The Streets of Playa del Carmen: Our New Home

Playa del Carmen, Mexico

We have officially been living in our new home since February 16th, a little over a week ago as of this publication. Technically this post is a few days behind schedule, but Cris and I have been suffering from bronchitis out of nowhere ( haven’t had it in over 10 years personally; was running a 104 fever on Thursday and we still both have the racking coughs) and the blog took a back seat until we were able to get “functional” again. But now, without further ado, here’s a short blog post regarding our new home.

At first glance, the architectural style of Playa del Carmen is significantly different than Cancun. The whole triangular supermanzana system that I wrote about in our Streets of Cancun episode is completely non-existent. Instead, it is laid out very much like a traditional United States or Canadian city: grids and blocks.

We also aren’t living in Centro, because the whole point of our time in the city is to live like locals while producing the next guidebook for our immersion travel store. You won’t be seeing us talk about the clubs or the discos or the techno scene here in Playa, nor the apartments and accommodations you’ll find on Google when you type in English-based search terms.

No, our whole goal is to show you how to live here on the cheap, just like the locals do, using Spanish and cultural immersion. For example, while it took us a few days (amidst many local expats and “real estate experts” telling us it was impossible to find) of street pounding, we found a cozy little house in one of the subdivisions just on the other side of the federal highway, about 30 minutes walking distance from the beach for 6,000 pesos per month, fully furnished.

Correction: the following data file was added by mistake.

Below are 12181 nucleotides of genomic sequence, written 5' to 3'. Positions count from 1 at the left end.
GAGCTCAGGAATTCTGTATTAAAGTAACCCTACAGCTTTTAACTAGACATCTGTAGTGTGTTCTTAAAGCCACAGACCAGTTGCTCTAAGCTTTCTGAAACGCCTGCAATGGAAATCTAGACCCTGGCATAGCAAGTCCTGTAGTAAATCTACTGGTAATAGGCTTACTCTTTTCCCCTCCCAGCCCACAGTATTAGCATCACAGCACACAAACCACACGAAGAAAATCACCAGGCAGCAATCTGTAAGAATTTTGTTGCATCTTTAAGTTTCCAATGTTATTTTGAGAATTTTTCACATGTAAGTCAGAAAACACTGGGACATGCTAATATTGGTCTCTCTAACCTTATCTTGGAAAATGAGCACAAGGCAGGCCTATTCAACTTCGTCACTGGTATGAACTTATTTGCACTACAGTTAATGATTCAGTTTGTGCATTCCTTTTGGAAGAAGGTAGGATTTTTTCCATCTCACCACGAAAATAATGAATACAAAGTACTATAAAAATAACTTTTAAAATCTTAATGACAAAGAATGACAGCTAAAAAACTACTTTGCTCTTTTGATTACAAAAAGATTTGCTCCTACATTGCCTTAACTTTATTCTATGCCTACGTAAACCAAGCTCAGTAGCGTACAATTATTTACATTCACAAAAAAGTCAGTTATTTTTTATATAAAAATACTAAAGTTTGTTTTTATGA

Front yard

Cold Cris

Street view

Home street

Apart from that we pay gas and water, plus split the light bill with our neighbors; unlimited AC and Internet are included, which means we’ll max out at around 7,000 pesos per month. That’s about 550 USD per month in total costs for rent + utilities, and it’s a far cry from the average 12,000 to 15,000 pesos per month being asked in downtown Playa del Carmen, simply because it’s “close to the beach”.

We saw some truly atrocious dumps and dives being offered for 15,000 pesos, places with mold visibly crawling up the walls, air conditioners half falling off the walls or out of the window, rusted out refrigerators and mattresses that a dog wouldn’t want to sleep on. And that was before utilities, which means you would be paying another 2-3k per month when you add on AC, Internet and beyond.

And then there’s the luxury side of things where you are expected to pay 18,000 to 24,000/26,000 pesos a month (1400 to 2,000 USD basically) simply because there’s a beach view. Bottom line: the downtown part of Playa del Carmen is not part of Mexico. Rather, it is an American version of Mexico filled with English-speaking expats who want to live on the beach and brag to their friends back home that they live in Mexico, without actually living in Mexico or embracing the culture and way of life, much less the language.